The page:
“PPffff”. Looking back, I cannot recall the chain of reactions that followed this sound. All I remember is that I find myself surrounded by ten other stunned humans staring at the huge Fin Whale heaving the upper part of its massive and surprisingly elegant body out of the water, around 30 meters away from us. It is circling our boat, never changing the distance between itself and the Vaka. None of us runs, no one shouts or creates any noises, as we have discussed the rules of whale-watching-behavior several times before. There is no way I can stop hearing the loudness of my own pumping heartbeat. The finback comes close to check us out. Quietly, without any rush, but with the curiosity it needs to allow for that closeness. Our eyes seem to meet, at least our worlds do, for a moment.
When the whale dives back into the deep blue, we know that it won’t come back but it leaves us changed. Anyone who has ever encountered wild animals in a respectful way, whether on land or in the ocean, knows how precious these moments are, because they happen without us being able to dictate them. There is no way we can force a whale to come to our Vaka, but the whale does, all by itself. Out of free will, of curiosity, or maybe even distrust that leads him to check us out. We are unable to follow him into his world, but he can meet us in ours. Sending us a reminder of the connection between seemingly contrary spheres of life and teaching us that sometimes we do not have to reach far for the good.
To put it more bluntly: There is no need to fly to the other side of the globe if you want to be in contact with the ocean’s most intriguing treasures. The lessons learned and the memories of these precious encounters will be bright spots in the dark winter moments ahead of us in Germany, until the call of the Vaka brings us back on board again.
From facts to action:
140 million tons of plastic already ended up in our oceans. 5 to 13 million tons being added every year. While some of our ‘catches’ have fallen overboard from fishing vessels, like Styrofoam boxes, 80 % of all plastic that ends up in marine ecosystems come from land, together with run-off from industrial agriculture for example, wastewater and toxic waste from industries, cellulose and sanitary products from sewage systems. Saying that, one message is clear: Our oceans, for the most part, die on land!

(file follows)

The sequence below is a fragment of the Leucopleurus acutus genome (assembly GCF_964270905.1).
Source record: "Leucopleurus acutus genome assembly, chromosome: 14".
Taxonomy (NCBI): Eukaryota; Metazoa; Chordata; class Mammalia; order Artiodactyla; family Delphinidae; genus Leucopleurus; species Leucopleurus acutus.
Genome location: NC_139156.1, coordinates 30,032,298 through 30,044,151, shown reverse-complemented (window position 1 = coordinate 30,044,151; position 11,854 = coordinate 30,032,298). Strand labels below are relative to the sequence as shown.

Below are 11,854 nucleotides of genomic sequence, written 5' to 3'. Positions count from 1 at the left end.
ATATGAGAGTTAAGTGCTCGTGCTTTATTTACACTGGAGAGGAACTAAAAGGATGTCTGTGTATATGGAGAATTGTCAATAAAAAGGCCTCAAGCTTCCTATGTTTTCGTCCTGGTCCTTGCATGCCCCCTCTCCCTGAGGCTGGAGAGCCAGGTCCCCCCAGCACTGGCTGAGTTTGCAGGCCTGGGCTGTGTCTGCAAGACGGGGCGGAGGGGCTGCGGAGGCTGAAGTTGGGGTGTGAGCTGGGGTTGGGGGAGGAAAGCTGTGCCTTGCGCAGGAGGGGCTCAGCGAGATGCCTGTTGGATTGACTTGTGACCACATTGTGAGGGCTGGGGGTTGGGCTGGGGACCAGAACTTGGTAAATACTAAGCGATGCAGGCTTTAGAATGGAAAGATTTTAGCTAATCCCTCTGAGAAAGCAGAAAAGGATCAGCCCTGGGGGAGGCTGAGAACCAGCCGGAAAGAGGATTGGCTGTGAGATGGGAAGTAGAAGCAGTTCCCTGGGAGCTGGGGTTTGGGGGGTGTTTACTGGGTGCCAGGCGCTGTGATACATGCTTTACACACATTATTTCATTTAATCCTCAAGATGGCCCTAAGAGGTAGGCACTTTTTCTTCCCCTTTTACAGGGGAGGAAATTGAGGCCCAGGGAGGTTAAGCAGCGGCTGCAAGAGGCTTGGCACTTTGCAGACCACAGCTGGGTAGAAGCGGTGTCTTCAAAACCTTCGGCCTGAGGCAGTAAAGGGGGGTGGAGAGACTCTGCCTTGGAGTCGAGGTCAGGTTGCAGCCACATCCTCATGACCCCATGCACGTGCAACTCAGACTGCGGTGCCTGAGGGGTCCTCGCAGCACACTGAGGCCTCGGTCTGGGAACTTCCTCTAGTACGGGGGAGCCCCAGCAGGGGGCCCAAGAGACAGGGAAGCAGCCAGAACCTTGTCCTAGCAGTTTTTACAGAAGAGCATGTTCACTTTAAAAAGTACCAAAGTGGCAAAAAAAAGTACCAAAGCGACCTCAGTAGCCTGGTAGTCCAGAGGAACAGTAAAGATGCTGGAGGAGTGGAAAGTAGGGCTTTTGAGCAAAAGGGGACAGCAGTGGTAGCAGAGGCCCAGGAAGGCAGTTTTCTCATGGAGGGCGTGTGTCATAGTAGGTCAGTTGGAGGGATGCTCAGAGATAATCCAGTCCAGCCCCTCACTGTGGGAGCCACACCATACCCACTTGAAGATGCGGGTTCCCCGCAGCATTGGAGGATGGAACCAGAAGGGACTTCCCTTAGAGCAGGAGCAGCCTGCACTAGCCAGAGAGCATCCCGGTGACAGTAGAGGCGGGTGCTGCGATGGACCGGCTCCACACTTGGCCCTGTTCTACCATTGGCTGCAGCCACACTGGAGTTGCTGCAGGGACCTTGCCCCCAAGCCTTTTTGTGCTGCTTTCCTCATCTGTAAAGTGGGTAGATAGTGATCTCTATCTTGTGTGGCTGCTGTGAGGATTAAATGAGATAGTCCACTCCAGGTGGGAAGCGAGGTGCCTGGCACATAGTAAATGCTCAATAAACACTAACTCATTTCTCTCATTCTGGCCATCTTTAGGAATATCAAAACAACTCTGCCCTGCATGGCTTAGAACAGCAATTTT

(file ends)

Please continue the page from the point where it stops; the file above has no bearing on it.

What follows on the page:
The good news: We do not have to live close to an ocean or on an island to become guardians of our blue source of life. On the contrary, everyone can support the wellbeing of our oceans, every day, no matter where we live. Starting with the choice of food, you can make a real difference! Ask yourself where it was produced, how it was produced and transported, and how it was packed. Liquid manures and fertilizers from industrial agriculture are the main drivers for dead zones in our oceans. Depleted of oxygen, these areas no longer allow worms, mussels, crabs or fish to survive, turning thriving habitats into underwater deserts. Choosing plant food produced without mineral fertilizers and lowering our consumption of meat and dairy products significantly contributes to clean and healthy oceans. They will in return reward us with what human civilizations needs to survive, from oxygen production to mitigation of climate change impacts.